Is Efate (Vanuatu, SW Pacific) a result of subaerial or submarine eruption? An alternative model for the 1 Ma Efate Pumice Formation

Robert Stewart 1 , Karoly Németh 1 ,  und Shane Cronin 1
  • 1 Volcanic Risk Solutions, CS-INR, Massey University, Palmerston North, NZ

Abstract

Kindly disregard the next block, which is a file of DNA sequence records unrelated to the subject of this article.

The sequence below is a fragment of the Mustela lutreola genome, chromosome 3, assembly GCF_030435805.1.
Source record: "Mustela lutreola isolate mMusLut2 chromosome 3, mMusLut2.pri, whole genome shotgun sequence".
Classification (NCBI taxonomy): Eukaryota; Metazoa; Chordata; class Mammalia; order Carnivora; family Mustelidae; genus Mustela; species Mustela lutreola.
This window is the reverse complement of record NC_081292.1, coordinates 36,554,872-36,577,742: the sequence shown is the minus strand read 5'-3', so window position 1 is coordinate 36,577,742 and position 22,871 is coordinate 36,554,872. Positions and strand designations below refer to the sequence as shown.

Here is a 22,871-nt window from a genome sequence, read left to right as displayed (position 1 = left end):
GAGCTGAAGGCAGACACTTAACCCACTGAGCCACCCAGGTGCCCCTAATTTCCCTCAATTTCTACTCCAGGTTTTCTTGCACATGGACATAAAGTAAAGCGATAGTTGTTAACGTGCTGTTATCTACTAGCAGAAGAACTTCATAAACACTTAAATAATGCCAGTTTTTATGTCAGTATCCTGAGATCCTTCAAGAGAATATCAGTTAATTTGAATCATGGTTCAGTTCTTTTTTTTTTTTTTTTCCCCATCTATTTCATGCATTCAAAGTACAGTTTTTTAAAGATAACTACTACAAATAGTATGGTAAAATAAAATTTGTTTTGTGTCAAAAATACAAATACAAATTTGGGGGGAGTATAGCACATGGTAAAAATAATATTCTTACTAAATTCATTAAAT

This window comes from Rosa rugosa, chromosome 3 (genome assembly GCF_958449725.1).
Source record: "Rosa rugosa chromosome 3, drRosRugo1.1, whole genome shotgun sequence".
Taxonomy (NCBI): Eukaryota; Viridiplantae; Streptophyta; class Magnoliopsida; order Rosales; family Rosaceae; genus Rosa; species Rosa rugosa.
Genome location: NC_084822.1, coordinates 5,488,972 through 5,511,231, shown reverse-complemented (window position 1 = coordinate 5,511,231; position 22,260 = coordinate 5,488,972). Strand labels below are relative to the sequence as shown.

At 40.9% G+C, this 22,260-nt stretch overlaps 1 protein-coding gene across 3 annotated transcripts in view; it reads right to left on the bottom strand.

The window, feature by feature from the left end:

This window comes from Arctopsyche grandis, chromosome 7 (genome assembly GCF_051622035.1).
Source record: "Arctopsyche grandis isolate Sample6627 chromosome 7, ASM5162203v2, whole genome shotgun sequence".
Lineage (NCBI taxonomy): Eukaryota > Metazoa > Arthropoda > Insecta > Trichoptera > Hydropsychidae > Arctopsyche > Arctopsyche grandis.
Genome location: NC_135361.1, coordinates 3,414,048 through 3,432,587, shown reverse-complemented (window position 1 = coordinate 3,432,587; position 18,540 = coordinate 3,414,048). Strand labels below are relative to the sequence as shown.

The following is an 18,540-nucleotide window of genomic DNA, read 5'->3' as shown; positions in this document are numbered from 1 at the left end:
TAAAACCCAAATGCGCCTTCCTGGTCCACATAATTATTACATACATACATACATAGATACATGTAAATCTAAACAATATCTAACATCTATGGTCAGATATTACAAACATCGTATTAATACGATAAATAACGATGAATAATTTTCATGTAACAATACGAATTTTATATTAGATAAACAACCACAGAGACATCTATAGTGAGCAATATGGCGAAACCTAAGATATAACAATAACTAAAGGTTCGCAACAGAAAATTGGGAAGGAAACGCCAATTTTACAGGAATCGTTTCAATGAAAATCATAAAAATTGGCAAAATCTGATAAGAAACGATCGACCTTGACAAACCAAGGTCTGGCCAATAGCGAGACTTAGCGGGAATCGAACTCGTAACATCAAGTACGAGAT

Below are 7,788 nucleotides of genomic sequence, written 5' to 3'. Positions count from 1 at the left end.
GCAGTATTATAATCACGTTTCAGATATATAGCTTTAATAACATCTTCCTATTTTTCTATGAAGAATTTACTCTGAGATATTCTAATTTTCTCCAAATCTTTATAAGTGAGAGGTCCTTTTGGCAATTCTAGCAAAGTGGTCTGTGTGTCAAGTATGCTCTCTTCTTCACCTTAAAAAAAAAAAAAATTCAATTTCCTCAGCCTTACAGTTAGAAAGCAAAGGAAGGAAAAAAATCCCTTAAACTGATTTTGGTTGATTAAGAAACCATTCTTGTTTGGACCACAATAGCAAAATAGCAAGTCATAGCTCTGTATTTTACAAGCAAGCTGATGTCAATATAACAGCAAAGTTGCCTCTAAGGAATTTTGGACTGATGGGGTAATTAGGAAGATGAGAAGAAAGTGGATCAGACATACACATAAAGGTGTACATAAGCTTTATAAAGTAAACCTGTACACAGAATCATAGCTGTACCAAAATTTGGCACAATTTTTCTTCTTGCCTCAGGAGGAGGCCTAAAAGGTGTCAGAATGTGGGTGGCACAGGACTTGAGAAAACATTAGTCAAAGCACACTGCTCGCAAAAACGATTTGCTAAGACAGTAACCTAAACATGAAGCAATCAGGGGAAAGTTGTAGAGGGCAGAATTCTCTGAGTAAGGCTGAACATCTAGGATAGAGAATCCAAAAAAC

The Efate Pumice Formation (EPF) is a trachydacitic volcaniclastic succession widespread in the central part of Efate Island and also present on Hat and Lelepa islands to the north. The volcanic succession has been inferred to result from a major, entirely subaqueous explosive event north of Efate Island. The accumulated pumice-rich units were previously interpreted to be subaqueous pyroclastic density current deposits on the basis of their bedding, componentry and stratigraphic characteristics. Here we suggest an alternative eruptive scenario for this widespread succession. The major part of the EPF is distributed in central Efate, where pumiceous pyroclastic rock units several hundred meters thick are found within fault scarp cliffs elevated about 800 m above sea level. The basal 200 m of the pumiceous succession is composed of massive to weakly bedded pumiceous lapilli units, each 2-3 m thick. This succession is interbedded with wavy, undulatory and dune bedded pumiceous ash and fine lapilli units with characteristics of co-ignimbrite surges and ground surges. The presence of the surge beds implies that the intervening units comprise a subaerial ignimbrite-dominated succession. There are no sedimentary indicators in the basal units examined that are consistent with water-supported transportation and/or deposition. The subaerial ignimbrite sequence of the EPF is overlain by a shallow marine volcaniclastic Rentanbau Tuffs. The EPF is topped by reef limestone, which presumably preserved the underlying EPF from erosion. We here propose that the EPF was formed by a combination of initial subaerial ignimbrite-forming eruptions, followed by caldera subsidence. The upper volcaniclastic successions in our model represent intra-caldera pumiceous volcaniclastic deposits accumulated in a shallow marine environment in the resultant caldera. The present day elevated position of the succession is a result of a combination of possible caldera resurgence and ongoing arc-related uplift in the region.

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